Work It Up: A New Model for Job Groups?

Work It Up logoInitiated in May 2009 by a group of unemployed project managers who met a the Portland, Maine, Career Center’s Unemployed Professionals Group, Work It Up is a nonprofit organization designed to address the “two halves of the broken economy”: unemployed professionals like themselves, and underfunded small businesses, nonprofits, and self-employed individuals.

It does so by matching the skills of unemployed professionals – sometimes after basic training in project management – with the needs of small organizations in the community. The team does an assessment, the client chooses a short-term project, which the team completes. The client merely pays an administrative fee to cover those costs; the professional’s services are free, much like an unpaid internship.

And like an internship, the unemployed worker’s benefits include being productive, having a recent accomplishment to highlight in a resume or an interview, and adding a new reference.

Another approach Work It Up has taken is offering its professional members’ services as a “trial period” to small business that are growing. When the businesses are ready to hire, these workers are more likely to make it to their short lists. Even with no opening, the professionals have new networking connections with executives and hiring managers at the business.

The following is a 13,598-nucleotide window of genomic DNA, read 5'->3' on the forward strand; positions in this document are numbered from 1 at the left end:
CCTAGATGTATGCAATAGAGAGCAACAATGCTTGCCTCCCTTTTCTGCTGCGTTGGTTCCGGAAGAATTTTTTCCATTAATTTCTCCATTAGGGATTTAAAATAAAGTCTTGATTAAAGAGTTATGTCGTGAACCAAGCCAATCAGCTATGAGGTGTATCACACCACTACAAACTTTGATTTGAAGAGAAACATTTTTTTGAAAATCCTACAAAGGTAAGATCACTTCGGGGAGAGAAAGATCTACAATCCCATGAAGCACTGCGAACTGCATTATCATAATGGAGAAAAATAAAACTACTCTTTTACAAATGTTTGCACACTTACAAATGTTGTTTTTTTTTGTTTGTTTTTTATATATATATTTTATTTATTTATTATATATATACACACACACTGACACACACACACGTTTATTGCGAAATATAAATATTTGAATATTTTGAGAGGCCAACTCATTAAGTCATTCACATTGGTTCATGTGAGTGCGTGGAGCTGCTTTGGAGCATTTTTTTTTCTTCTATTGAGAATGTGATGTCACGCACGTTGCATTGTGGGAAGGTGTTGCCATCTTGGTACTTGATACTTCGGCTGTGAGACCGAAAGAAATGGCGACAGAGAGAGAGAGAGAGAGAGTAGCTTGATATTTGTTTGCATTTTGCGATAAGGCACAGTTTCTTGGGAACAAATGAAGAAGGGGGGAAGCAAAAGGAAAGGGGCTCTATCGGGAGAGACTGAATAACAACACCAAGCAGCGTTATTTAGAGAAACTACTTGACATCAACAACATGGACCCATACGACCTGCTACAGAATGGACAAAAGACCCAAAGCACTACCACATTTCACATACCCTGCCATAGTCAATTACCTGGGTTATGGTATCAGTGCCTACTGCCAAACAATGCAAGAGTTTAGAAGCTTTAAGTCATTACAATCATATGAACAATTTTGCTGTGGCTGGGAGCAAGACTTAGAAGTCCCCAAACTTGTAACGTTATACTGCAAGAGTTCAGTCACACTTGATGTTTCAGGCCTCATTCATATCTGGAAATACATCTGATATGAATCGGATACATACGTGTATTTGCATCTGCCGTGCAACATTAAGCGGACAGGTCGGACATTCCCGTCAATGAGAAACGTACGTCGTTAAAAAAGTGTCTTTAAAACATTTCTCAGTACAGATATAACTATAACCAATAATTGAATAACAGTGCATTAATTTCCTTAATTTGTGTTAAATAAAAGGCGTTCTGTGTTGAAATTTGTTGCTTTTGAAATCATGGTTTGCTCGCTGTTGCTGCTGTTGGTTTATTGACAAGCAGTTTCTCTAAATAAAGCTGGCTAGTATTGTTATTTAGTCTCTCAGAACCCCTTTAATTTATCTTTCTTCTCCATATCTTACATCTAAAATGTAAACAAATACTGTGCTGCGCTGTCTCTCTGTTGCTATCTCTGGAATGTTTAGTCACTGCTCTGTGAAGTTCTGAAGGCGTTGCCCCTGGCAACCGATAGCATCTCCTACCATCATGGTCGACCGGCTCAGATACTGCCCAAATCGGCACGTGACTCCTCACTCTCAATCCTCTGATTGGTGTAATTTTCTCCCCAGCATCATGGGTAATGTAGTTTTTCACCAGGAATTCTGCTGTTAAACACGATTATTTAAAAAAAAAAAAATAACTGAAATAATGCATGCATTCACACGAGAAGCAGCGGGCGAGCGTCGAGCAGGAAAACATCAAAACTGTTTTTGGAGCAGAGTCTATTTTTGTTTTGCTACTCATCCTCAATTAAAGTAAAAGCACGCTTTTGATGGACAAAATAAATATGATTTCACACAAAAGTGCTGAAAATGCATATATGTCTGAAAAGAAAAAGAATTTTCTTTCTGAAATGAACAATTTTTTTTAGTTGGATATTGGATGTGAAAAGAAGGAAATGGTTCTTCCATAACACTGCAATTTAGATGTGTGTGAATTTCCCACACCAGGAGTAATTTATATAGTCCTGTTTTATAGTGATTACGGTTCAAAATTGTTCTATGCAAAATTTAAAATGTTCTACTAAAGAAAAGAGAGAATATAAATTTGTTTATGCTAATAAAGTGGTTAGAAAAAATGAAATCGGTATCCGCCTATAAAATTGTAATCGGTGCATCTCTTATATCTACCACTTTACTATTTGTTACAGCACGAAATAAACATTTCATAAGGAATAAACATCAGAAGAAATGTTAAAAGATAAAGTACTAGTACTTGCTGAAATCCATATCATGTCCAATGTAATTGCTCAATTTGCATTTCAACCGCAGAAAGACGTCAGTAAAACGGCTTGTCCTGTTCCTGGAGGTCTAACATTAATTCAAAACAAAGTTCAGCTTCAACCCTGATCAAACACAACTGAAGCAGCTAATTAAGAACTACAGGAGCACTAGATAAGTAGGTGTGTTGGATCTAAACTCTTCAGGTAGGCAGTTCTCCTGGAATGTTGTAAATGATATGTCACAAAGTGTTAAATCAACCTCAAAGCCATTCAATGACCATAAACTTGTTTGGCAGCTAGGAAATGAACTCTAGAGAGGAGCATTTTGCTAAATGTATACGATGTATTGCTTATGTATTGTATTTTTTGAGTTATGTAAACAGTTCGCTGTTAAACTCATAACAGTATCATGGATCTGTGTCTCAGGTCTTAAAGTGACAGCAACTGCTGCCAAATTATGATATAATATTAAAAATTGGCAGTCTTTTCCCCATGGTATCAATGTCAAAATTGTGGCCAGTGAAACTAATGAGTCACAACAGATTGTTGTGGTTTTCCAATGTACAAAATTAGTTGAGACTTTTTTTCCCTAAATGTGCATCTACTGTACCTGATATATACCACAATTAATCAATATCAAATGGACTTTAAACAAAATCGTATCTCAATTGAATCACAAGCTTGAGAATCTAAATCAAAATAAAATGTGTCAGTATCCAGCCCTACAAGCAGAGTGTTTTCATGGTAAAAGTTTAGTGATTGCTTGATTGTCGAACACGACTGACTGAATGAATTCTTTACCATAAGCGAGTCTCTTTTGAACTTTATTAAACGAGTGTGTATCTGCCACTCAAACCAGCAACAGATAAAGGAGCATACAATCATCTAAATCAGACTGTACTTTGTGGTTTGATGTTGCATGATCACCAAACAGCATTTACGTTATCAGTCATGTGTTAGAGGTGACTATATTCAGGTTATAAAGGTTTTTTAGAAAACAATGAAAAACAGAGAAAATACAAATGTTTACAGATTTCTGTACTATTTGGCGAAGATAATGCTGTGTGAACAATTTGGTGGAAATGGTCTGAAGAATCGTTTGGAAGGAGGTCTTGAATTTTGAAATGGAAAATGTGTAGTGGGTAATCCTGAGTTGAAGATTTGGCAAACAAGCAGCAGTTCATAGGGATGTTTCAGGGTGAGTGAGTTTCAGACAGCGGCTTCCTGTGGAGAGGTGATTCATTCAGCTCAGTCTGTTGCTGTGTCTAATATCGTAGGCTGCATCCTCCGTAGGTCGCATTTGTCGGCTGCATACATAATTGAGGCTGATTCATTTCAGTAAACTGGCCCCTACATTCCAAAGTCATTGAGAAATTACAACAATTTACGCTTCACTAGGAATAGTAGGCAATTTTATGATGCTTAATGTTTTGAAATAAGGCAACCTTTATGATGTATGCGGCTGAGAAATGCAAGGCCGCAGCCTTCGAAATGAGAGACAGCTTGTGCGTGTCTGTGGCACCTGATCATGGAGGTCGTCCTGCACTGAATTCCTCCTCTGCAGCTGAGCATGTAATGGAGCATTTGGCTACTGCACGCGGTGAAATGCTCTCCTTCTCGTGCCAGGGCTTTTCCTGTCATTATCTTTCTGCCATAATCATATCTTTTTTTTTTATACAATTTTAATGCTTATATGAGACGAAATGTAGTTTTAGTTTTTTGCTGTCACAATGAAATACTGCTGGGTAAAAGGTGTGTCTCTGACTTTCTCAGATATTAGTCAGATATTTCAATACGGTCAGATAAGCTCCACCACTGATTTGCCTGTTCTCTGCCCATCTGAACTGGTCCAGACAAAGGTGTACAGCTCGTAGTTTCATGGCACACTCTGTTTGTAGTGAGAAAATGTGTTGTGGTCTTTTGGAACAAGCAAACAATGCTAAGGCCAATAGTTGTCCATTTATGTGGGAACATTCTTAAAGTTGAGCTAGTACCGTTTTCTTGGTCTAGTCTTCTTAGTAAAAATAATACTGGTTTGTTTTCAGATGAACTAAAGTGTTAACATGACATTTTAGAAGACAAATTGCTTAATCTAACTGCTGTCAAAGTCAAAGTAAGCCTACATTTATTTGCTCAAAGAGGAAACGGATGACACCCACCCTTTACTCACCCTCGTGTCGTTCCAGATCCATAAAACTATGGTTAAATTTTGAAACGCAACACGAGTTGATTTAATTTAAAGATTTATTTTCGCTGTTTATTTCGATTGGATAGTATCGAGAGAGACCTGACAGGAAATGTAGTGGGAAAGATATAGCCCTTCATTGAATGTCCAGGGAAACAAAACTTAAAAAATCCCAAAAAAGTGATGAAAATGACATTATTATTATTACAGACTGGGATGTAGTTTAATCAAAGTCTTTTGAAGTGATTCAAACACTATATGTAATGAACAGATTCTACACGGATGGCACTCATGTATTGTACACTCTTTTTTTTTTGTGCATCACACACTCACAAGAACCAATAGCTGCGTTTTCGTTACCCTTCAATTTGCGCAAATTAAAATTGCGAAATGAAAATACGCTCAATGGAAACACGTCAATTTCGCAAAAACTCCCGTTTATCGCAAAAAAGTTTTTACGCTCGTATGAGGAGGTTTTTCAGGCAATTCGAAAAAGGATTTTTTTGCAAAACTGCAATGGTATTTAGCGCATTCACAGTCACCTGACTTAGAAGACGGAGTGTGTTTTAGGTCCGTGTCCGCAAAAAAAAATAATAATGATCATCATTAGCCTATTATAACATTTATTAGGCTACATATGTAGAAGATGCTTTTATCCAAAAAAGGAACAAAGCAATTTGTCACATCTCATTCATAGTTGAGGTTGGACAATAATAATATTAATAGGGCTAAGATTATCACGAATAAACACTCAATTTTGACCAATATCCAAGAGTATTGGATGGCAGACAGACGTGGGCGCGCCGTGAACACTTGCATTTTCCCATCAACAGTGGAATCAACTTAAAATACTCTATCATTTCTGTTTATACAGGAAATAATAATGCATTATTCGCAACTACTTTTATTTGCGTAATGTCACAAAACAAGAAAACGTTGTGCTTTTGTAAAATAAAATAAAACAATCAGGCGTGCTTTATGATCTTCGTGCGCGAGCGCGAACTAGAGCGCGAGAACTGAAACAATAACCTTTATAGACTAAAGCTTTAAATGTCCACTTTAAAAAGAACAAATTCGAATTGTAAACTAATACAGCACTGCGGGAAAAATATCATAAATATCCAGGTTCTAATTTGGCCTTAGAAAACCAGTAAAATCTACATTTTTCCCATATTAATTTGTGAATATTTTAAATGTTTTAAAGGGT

It’s a win-win model, so much so that one of the co-founders has committed to Work It Up full-time. Now that it has formal nonprofit status, it can accept donations and grants, which it will need to move from all-volunteer staff to full-time paid staff for the long term.

Need I say that many participants have gotten jobs? Internships work. The proof is in the results.

What’s Wrong – or Right – with This Picture?

Today I stumbled across UC Berkeley economist Brad DeLong’s blog, which had this chart in the header, but too small to read. So I clicked to see a larger version – the version you see here. It came from the Federal Reserve Bank of St. Louis. It shows the ratio of civilian (not military) employment to the population as a whole. It’s possibly of the adult population, I can’t tell; but no matter.

The main point is this: it’s the percentage of the population that is employed, from 2005 till now.

I think we can all figure out why Professor DeLong put that red circle where he did. We all felt it. We’re all living it. Employment tanked in 2009 – and stayed tanked. It’s stuck at the bottom, like we are.

Chart: Employment-to-Population Ratio

Civilian Employment-Population Ratio, from the Federal Reserve of St. Louis

Coming Soon: A Primer on Unemployment Insurance

I am working on a new Resources page covering the basic rules of Unemployment Insurance, which I hope will help you know what to expect and avoid some of the pitfalls of the program. Although the program is legislated by Congress, it is administered by the states, and each state handles it a little differently.

Meanwhile, this link will get you started: Unemployment Insurance Fact Sheet from the U.S. Dept. of Labor.

June 3 update: I’ve posted an in-progress Unemployment Insurance Basics page, with more to come.

Web Project – and Local TV Coverage – Helps Portland Grandfather Find a Job

The Web project Over 50 and Out of Work has traveled across the country interviewing older unemployed workers for its video project, this month reaching its goal of 100 video stories.